A 57-year-old female, with existing comorbidities of type 2 diabetes mellitus and hypertension, came to the outpatient department of our tertiary care center, with chief complaints of fever and burning micturition for the past week. On reviewing her case files, it was learnt that she had consulted at our hospital approximately a month ago with similar complaints, when she was admitted and diagnosed to have emphysematous pyelonephritis, and was administered oral faropenem, following which she became asymptomatic, and was discharged.

During the current admission, the patient was started on intravenous cefepime 2 g thrice daily, along with subcutaneous insulin, oral enalapril, and oral ondansetron. Her urine culture grew Escherichia coli, which was sensitive to cefepime. On day 10 of this course of treatment, the patient exhibited altered sensorium. Pupils were bilaterally reactive; Doll's eye reflex was found to be positive, and her Glasgow Coma Scale evaluation revealed a score of E2V1M4. The patient was intubated and shifted to the intensive care unit. Computed tomography scan of the brain showed small vessel ischemic changes, while lumbar puncture findings were within normal limits. EEG [Figure 1] showed continuous generalized epileptiform abnormalities, suggestive of NCSE. She was started on intravenous levetiracetam 1 g loading dose and 750 mg (twice daily) maintenance dose. In the view of the patient's persistent drowsy state, fosphenytoin was added.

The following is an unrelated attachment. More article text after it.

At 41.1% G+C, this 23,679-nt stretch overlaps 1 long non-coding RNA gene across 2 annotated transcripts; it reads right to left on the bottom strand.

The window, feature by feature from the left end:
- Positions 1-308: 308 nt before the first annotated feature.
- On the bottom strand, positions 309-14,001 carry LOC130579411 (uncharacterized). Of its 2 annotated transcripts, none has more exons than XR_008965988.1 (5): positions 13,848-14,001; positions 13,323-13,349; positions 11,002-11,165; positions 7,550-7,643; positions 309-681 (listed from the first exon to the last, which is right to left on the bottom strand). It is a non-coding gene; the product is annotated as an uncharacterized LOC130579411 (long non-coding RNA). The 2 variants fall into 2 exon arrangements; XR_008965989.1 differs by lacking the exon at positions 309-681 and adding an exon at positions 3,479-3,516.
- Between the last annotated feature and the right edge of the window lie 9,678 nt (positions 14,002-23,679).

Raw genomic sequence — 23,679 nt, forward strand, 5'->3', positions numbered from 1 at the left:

Figure 1: Preliminary electroencephalogram of the patient (during cefepime administration), suggestive of nonconvulsive status epilepticus